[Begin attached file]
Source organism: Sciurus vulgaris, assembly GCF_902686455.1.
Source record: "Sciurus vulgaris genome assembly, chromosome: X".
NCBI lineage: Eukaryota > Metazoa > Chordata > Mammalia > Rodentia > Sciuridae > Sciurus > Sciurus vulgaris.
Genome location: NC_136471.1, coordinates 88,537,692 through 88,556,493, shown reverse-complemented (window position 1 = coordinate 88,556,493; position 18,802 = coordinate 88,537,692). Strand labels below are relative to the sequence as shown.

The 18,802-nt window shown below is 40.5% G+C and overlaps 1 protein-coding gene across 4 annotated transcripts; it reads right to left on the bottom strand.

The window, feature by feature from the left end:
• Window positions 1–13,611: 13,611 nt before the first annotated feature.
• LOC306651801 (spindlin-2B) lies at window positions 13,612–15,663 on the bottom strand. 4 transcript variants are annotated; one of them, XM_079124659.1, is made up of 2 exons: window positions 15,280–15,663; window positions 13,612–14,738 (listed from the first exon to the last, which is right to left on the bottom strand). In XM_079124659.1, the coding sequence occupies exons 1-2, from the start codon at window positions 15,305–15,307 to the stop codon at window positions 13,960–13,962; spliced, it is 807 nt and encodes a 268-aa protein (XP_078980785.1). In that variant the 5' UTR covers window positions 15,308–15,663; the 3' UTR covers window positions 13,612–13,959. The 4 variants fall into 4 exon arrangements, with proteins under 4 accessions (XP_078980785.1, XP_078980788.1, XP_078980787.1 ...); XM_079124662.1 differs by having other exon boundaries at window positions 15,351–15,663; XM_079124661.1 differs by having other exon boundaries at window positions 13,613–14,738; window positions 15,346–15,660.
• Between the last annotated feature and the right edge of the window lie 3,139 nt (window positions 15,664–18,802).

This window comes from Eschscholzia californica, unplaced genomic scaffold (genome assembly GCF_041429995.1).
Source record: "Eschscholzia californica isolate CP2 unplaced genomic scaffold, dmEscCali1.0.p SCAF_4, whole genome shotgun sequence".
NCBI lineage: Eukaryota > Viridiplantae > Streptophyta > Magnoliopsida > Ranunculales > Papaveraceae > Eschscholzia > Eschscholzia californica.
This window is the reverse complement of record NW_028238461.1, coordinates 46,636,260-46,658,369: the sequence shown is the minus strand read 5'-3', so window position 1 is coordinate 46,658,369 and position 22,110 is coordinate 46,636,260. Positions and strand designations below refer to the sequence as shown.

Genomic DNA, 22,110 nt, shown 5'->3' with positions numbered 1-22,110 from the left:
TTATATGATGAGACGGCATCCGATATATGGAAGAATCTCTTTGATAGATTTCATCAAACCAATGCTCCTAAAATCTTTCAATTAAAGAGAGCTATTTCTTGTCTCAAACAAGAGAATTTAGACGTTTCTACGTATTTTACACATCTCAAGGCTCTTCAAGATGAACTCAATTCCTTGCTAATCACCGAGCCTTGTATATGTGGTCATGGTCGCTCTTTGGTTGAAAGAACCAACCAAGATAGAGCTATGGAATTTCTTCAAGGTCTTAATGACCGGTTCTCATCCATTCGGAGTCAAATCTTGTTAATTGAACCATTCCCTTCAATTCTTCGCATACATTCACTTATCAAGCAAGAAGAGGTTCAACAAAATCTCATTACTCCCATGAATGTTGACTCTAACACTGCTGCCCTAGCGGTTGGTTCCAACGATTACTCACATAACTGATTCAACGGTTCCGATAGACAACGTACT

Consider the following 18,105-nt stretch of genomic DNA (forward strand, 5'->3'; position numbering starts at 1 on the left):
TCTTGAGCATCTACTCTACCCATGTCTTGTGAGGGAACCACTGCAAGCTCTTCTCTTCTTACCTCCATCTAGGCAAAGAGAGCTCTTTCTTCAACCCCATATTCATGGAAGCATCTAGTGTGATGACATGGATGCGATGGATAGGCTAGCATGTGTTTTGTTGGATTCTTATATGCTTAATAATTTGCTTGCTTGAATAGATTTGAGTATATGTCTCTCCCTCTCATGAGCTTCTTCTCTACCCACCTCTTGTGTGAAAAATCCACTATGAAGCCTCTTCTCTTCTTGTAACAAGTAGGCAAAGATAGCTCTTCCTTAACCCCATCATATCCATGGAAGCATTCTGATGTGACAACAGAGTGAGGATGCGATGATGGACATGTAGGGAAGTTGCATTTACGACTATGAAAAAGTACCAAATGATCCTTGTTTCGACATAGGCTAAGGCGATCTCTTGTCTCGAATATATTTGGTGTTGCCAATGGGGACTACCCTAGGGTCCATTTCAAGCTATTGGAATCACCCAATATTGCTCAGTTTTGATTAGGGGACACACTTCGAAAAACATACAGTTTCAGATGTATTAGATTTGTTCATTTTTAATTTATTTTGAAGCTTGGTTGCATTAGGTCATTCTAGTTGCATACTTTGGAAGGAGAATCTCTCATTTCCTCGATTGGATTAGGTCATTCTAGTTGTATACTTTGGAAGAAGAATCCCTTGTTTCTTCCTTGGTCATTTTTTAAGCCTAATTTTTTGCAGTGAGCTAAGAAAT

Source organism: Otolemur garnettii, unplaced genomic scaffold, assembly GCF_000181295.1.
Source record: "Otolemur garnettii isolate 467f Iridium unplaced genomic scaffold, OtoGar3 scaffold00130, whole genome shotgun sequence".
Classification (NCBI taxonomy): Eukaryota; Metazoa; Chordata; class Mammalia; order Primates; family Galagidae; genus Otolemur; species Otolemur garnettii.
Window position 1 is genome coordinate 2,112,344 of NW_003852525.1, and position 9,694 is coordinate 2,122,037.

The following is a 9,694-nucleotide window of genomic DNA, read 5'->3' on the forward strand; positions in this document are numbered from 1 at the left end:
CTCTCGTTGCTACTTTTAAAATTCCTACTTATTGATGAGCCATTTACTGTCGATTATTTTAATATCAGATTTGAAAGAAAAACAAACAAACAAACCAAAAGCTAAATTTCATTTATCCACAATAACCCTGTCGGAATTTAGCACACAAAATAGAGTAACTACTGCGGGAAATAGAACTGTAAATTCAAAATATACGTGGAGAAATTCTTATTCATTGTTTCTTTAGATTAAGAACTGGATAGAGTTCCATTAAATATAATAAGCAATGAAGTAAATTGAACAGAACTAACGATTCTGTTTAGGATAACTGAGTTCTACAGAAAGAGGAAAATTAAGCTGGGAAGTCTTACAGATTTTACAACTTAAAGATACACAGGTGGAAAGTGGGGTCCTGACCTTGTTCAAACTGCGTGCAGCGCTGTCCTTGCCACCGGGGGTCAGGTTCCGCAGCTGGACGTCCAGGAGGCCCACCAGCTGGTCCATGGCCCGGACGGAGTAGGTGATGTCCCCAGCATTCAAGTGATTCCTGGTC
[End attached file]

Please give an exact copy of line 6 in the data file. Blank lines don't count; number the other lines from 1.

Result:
The window, feature by feature from the left end: